The promises in the first column are promises of God.  All the promises of God are to be believed.  Not to believe them would be to call God a liar.  The believing child of God reading these promises, should be convinced that he will never fall away, that God will not suffer him to be tempted above that he is able, that no man shall ever pluck him out of his Savior's hand, that no creature shall be able to separate him from the Father's love, that the Spirit of God will complete the work which he has begun in him.
      But on the other hand, the warnings in the second column are warnings of God.  All the warnings of God are to be observed with care, God does not jest.  His words should be taken at their face value.  And the believing child of God who takes these warning seriously will be sure that he is in constant danger of falling away from the faith, that he may be a cast-away, that he may make shipwreck of the faith, for he is not one whit better than Hymenaeus and Alexander, he is not stronger than Peter, he is no less subject to temptation than David, he is now wiser than Solomon, he is no less attracted by the world than Demas.  So he lives in fear and trembling.
      It is clear we are here dealing with a rational difficulty.  Calvinism looks at the first column and draws from it the doctrine of the perseverance of the saints.  "Once a believer, always a believer," says the Calvinist.  The passages in the second column are either ignored or else they are interpreted in such a way that they are made to agree with the axiom, "Once converted, always converted."  A Lutheran finds difficulty in seeing how one can thus interpret the words of Jesus regarding those who "for a while believe and in time of temptation fall away."  But in pursuing its course, it must be said,  Calvinism remains true to the law of contradiction.  It holds that as long as there is a real possibility of falling away, there can be no complete and perfect assurance of perseverance.
     The Roman Church, on the other hand, characterizes all certainty of salvation as proud presumption.  When the passages in the first column are held before them, they respond that some men may have a special revelation from God.  Only they can be sure of their salvation.  But the ordinary Christian has no such assurance, and he can have no such assurance.  "Let him that thinketh he standeth," they say, "take heed lest he fall."  We must live in fear and trembling all our lives and hope that we may be able to overcome.  Only if we look at the warnings of God, will we be inclined to avoid carelessness and indifference in our Christian living.  Romanism holds that if men are not kept in fear, they will be led into carnal security and will fall away.
... One answer that Lutheranism gives is that the contradictory heart of man needs a contradictory doctrine.  The heart of man, desperately wicked still even in the converted Christian, is inclined to become proud.  Like Peter, it is inclined to say, "Though all should be offended because of you, yet I will never be offended."  (Mat. 26:33).  Like an immature teenager, it response to the expressed concern over its salvation with "Don't worry, mother, I can take care of myself."  To convince man that he cannot take care of himself, to make him realize that by himself he is lost, that he should never become careless and indifferent in his faith and life, the Lord has given us these serious and earnest warnings which mean exactly what they say and are not to be changed or modified in any way.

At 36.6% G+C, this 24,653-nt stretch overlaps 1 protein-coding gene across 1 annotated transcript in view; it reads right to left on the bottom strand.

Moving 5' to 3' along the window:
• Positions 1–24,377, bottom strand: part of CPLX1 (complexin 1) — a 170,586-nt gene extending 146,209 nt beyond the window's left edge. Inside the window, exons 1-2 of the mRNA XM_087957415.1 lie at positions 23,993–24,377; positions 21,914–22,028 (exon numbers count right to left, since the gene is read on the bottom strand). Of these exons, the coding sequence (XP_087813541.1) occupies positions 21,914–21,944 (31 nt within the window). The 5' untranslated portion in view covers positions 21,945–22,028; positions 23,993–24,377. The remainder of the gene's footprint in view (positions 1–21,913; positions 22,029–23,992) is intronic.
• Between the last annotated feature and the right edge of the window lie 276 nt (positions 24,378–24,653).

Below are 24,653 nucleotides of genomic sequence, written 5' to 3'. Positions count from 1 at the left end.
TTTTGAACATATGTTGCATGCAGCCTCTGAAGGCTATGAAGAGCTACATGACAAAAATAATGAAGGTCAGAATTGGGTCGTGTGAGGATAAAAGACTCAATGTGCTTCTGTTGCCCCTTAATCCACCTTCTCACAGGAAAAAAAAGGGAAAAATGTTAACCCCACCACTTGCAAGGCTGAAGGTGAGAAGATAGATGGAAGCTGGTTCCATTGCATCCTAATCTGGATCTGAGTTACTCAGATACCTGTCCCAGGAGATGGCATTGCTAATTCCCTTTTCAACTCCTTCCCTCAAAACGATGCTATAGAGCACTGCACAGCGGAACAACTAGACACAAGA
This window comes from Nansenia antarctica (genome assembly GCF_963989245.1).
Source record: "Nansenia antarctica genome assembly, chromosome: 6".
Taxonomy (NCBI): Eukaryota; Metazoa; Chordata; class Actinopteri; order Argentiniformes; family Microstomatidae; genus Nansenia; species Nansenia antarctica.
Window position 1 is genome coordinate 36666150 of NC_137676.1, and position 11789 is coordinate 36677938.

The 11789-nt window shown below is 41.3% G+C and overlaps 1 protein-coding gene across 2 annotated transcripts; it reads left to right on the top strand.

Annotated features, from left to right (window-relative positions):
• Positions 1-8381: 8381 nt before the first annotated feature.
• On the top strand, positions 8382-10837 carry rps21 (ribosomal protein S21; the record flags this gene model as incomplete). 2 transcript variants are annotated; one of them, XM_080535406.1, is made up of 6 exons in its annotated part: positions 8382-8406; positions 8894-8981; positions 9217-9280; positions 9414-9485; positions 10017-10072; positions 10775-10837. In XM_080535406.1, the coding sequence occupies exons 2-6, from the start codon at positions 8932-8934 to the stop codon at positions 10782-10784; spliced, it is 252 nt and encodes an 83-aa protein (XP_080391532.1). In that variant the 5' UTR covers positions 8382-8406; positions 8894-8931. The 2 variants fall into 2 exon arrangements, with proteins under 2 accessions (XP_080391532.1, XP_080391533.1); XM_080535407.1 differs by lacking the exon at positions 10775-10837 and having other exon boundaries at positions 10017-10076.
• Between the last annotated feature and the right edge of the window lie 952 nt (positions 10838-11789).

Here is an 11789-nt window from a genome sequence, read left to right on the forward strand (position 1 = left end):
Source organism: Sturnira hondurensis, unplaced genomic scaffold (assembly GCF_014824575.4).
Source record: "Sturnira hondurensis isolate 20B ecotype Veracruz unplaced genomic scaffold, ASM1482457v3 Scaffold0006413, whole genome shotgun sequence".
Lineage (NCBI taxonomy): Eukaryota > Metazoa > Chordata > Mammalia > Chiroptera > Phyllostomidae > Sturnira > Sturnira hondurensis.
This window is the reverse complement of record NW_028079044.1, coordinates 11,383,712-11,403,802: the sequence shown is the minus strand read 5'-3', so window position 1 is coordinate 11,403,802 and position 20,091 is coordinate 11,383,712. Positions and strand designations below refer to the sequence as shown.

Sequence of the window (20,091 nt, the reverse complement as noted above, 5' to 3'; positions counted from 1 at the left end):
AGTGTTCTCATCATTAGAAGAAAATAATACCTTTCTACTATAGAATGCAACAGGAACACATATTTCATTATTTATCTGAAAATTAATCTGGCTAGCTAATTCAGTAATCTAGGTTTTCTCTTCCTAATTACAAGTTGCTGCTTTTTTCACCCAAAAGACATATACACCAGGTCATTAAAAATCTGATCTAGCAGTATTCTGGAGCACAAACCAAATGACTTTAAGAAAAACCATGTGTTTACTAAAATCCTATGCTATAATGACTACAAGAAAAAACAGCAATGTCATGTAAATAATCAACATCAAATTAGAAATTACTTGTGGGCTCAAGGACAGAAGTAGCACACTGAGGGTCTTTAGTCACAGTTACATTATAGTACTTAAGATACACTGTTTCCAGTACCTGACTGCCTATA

But the heart of man is also a timid, quaking heart, which so often needs reassurance.  When its feet have slipped into the slough of despond, there is only one way that it can be helped.  Man's extremity is God's opportunity.  When I am weak, then am I strong.  For when I know that I cannot remain faithful, that I cannot persevere, for I am frail and helpless, then the Lord comes with the blessed assurance that no man shall pluck me out of his hand.  And so, every day, the Christian, as long as he remembers and believes the promises, will be sure that he will never fall away.
There is no logic that avails here.  We must simply hear and believe--believe it when God tells us that we are in danger, believe it when God tells us that we are in no danger.
... Thus the Christian must learn to live in constant tension between these two.  When he begins to lean over to the left, toward pride and presumption and confidence in the strength of his faith, and to trust in his own character, then the warnings against apostasy, the Savior's, "Watch and pray, lest ye enter into temptation," pushes him upright once more.  But usually man, even the Christian man, whose heart is never fully what it ought to be, begins then to lean over to the right--he becomes afraid and begins to doubt that he will ever make it to the gates of the heavenly city.  Once again the Savior comes and stands on the other side to support him and to push him upright once more with his promise, "Do not fear, for I am with you;  do not be dismayed, for I am your God"  (Isaiah 41:10).  And he knows that when his pilgrimage comes to an end, "all the trumpets" will be blowing "for him on the other side." 

 From The Foolishness of God by Siegbert Becker (c) 1982 Northwestern Publishing House ( All rights reserved. Reprinted with permission.